written by Elvernor Miles in February 2013 The Crockett County Nursing Home was opened in 1962. I, Elvernor Powell Halton Miles, was hired as a housekeeper in 1963—the fifth black to be hired. Two blacks worked in the kitchen, Earline Reddick and Ruth Robertson. Johnnie Maron Cole was a nurse aid, and Jimmie Mai Wade and I, Elvernor Miles, were the housekeepers. When I was hired, I did not have a car. I lived outside Maury City on Scott Hardville’s place. I called Mr. Audry Greer, a taxi cab driver, and asked him if he could pick me up in the morning, have me at work by 7 a.m., take me home at 3 p.m. and how much he would charge. He said “$3 per week,” so he transported me to and from work until I was able to buy a car. I made 75¢ per hour, which was $28.01 per week. This was really good at that time. The nursing home had 32 beds, an all-white facility, and we were grateful to work. Six residents (we called patients) came from the county farm: Mrs. Vaughn, Mrs. Weaver, Mrs. Ora Sharp, Ruth Leggett, Nannie Richardson, and Marcella Johnson. We had one regular size washer and one regular size dryer. Sometimes, they would stop working and we would use a wringer type washer and a tub to rinse clothes in. The aids would wash clothes when we had finished with baths and caught up from answering call lights. In the daytime we had to hang clothes on a clothes line which was located about where north side is now. We brought clothes in to where west side nursing station is now. That was the ironing room. We had to iron clothes in our spare time. We had three aids from 7 a.m. to 3 p.m., two aids 3 p.m. to 11 p.m., one aid from 11 p.m. to 7 a.m., the administrator, Mrs. James, and an RN nurse, Lillian James. We only had one nurse in the building. Mrs. James and her family lived in the living quarters behind where the kitchen is now. The aids were allowed to give insulin shots. Sometimes I was allowed to make medicines and pass them. A few months later, a few more blacks were hired. In 1964, my sister Gwendolyn Ball was hired as a nurse aid. In 1965, Mrs. Lillian James asked me if I thought my mother, Katherine Powell, would be interested in being supper cook, and I said, “Yes.” Mrs. James asked me to call mom. She was very excited; this was the first public job mom had ever had and also the last one because she worked for 19 years, retiring in 1984. She has been a resident at this facility for seven years as of Feb. 15, 2013. Mom is 99 years old. In 1992, Peggy Jelks from Brownsville was hired as the first black social worker. Twenty years later she is still the social worker. Miss Jelks said the administrator gave her a pep talk on mannerisms toward whites and how to keep her composure. Sherri McCurry was the first black beauty operator at Crockett Nursing Home from 2002 until now. Before Mrs. McCurry was hired, the black women could only get their hair washed in the whirlpool. The white operator said she did not know what to do with our hair. I, Elvernor Miles, was the first black to work as an activity aid. I’ve worked as an activity aid since 2006 and continue serving as activity aid. Ena Bowen started to work as dietary aid in 1991. In March 2005, she became certified manager in dietary and is still the dietary manager. In 1993, Eugenia Owens Richard started as an aide. She later became the first black treatment nurse from 1997-1999. She married and returned in 2003 and stayed the treatment nurse till 2012. In the late 2012, she was appointed staff coordinator. She continues to serve as the staff coordinator of the facility. In December of 2002, the therapy department was added as another service. The demand for therapy increased. The need for therapy grew bigger in 2012. The owner saw the need to change the name from Crockett County Nursing Home to Alamo Nursing and Rehabilitation Center. The change of name also served as an advertisement as some people don’t like the name nursing home. Late last year, a wing was opened for rehab residents. Alamo Nursing and Rehab Center now has 121 beds and 114 employees. Thirty-eight of the employees are black. We have come this far by faith.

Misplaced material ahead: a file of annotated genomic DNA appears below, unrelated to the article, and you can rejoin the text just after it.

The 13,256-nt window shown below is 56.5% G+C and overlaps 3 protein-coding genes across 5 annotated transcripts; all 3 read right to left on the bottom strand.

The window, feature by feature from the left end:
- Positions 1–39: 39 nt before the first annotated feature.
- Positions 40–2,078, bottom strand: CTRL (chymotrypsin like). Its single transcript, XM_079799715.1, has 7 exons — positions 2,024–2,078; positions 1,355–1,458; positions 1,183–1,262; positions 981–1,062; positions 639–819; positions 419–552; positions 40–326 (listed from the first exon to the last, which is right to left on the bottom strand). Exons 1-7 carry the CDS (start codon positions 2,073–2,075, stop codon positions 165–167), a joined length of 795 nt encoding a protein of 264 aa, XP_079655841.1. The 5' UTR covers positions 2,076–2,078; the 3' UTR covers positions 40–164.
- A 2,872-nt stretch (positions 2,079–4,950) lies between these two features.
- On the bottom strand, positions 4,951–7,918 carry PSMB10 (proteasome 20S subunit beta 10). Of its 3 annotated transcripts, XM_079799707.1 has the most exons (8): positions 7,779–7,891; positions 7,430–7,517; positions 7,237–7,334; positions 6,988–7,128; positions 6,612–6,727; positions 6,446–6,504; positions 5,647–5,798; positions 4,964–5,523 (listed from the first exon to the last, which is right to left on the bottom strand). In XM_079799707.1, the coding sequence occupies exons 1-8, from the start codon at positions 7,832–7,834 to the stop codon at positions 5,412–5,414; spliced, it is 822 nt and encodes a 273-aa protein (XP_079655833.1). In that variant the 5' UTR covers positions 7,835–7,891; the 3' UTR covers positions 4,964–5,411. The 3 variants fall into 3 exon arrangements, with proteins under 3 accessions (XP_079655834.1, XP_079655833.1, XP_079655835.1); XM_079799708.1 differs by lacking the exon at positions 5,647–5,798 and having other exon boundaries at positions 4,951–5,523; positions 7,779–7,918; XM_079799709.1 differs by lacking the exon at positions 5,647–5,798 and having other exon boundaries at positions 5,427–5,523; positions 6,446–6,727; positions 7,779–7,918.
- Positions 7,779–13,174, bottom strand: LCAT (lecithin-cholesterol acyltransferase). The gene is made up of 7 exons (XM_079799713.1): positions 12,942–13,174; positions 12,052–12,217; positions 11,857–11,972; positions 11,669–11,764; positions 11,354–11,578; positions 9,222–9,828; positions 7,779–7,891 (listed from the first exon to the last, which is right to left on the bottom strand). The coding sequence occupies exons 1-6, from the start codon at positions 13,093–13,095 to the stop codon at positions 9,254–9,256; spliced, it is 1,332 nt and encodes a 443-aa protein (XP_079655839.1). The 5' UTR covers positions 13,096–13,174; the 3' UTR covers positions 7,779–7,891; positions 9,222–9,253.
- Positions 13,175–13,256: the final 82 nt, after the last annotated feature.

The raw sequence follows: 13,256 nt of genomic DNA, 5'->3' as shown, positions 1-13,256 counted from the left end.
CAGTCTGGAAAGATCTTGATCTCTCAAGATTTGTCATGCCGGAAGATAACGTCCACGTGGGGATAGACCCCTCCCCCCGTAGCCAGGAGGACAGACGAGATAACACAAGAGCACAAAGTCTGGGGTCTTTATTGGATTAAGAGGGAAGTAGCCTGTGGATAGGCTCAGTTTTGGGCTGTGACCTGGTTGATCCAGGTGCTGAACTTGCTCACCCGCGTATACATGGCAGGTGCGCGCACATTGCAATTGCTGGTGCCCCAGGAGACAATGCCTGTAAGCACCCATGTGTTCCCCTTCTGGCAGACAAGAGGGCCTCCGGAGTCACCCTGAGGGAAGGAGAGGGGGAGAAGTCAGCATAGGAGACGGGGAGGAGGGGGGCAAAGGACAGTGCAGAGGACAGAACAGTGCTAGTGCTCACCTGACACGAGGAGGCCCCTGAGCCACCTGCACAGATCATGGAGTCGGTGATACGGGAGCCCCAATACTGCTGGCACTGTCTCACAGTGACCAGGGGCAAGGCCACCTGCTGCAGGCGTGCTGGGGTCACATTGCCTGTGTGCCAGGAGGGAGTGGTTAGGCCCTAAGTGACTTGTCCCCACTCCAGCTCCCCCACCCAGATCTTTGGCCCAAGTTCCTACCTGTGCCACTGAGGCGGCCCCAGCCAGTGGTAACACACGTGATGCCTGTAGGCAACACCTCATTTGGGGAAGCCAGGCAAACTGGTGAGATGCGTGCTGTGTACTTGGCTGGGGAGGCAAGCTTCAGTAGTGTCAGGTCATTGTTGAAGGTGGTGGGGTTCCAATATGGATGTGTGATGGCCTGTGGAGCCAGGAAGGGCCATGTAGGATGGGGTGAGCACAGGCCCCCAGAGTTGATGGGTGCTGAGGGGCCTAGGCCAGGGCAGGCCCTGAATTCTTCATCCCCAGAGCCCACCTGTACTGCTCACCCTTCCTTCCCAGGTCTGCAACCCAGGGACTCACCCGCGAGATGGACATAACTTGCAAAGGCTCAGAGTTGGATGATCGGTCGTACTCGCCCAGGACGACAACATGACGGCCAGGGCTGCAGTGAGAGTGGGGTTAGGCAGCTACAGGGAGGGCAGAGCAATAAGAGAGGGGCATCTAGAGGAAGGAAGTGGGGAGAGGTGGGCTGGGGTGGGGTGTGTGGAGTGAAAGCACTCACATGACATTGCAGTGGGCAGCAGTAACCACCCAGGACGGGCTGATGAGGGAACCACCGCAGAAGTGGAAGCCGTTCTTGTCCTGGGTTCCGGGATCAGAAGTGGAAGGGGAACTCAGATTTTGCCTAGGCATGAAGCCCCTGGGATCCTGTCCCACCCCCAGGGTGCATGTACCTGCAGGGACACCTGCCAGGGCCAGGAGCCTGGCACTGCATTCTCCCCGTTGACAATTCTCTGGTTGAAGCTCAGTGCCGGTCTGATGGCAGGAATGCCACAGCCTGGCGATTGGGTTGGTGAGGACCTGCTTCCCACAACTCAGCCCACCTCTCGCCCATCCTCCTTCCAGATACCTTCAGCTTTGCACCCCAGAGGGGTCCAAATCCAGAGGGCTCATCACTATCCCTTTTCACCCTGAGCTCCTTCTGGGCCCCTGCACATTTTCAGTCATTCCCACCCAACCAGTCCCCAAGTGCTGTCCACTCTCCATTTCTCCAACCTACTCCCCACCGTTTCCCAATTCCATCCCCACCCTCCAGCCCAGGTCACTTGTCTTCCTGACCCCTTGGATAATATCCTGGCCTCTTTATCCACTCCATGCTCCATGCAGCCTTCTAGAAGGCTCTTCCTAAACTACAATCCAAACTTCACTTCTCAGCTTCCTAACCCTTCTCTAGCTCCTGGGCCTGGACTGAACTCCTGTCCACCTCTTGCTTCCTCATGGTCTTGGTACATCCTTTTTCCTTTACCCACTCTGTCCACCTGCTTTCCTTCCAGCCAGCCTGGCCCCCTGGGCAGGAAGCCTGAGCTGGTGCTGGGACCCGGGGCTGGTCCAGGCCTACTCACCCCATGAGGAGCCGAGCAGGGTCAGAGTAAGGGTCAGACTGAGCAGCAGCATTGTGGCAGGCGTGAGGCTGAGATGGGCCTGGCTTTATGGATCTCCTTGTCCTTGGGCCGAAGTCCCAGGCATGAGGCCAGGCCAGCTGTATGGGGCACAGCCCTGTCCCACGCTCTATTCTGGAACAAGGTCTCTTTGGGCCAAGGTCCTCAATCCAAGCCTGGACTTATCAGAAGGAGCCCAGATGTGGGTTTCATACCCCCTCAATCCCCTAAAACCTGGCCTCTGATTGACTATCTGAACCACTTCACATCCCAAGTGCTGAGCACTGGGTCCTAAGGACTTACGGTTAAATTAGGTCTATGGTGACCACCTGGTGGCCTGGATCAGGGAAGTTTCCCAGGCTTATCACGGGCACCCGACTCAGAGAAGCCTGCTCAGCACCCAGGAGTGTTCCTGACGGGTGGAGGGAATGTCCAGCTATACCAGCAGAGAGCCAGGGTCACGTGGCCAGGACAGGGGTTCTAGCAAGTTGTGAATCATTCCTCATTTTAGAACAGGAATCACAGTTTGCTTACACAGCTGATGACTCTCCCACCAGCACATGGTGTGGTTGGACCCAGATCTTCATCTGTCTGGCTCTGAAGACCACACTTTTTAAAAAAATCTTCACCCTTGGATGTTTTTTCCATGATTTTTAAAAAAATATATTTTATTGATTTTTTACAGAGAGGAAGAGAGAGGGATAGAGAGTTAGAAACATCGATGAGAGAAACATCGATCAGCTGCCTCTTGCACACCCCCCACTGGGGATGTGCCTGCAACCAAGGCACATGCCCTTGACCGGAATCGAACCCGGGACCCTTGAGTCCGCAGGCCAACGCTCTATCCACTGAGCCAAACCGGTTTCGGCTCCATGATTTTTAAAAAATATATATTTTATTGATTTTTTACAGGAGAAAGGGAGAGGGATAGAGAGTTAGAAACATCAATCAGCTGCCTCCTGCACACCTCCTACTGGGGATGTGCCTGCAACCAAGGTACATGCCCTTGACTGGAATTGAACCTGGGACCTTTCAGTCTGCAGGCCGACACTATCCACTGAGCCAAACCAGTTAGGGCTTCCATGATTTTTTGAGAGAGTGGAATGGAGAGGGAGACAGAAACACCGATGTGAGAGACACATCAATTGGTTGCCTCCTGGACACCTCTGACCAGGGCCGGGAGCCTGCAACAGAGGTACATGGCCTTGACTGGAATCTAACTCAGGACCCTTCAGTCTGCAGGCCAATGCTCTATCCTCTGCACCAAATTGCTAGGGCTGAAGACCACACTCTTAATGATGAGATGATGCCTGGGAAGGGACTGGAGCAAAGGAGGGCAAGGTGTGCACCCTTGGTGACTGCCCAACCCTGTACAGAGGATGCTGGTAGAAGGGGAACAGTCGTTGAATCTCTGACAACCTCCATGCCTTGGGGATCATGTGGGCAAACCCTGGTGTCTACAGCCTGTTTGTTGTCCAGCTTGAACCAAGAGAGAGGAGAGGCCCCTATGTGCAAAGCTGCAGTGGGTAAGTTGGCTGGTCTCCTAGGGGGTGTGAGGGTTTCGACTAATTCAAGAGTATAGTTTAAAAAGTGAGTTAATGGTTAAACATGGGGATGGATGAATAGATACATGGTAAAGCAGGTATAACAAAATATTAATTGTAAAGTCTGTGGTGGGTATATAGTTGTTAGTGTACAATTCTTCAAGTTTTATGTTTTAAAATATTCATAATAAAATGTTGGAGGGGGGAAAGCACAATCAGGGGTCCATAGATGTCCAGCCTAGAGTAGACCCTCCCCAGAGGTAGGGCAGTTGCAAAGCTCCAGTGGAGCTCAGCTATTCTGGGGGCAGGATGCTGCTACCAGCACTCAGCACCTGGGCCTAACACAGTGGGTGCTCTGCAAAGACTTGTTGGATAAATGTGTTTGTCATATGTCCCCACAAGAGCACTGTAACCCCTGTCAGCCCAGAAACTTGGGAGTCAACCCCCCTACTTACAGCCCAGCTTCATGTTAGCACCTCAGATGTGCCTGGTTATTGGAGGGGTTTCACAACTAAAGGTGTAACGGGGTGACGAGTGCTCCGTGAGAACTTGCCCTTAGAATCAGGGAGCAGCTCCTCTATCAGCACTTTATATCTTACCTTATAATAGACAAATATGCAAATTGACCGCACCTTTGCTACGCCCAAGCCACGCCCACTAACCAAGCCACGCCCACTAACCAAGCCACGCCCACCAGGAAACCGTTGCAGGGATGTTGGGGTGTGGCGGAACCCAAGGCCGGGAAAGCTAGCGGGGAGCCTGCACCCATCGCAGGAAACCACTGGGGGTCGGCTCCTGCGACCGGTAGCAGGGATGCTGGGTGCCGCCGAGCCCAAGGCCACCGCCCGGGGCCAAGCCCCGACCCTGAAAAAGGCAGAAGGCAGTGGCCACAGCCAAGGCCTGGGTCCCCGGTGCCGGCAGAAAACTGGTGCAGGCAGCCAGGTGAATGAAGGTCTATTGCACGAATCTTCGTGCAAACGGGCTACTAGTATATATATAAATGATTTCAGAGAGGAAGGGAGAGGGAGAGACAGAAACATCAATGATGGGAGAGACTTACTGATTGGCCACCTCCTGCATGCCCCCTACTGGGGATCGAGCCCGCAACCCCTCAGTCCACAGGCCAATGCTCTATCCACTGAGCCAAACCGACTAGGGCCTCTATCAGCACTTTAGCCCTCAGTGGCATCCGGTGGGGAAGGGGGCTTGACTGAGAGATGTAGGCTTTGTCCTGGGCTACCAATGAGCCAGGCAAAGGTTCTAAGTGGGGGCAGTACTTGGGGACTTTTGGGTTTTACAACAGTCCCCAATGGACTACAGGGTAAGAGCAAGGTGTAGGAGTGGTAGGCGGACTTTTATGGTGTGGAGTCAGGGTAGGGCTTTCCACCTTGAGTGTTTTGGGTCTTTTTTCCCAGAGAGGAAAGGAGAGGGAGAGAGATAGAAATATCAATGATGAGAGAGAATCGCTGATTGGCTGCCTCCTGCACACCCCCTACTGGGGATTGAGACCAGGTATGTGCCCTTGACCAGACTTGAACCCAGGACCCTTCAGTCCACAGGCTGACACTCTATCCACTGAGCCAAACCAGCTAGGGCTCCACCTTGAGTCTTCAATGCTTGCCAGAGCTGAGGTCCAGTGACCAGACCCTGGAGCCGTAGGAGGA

The Crockett Rocket - March 2013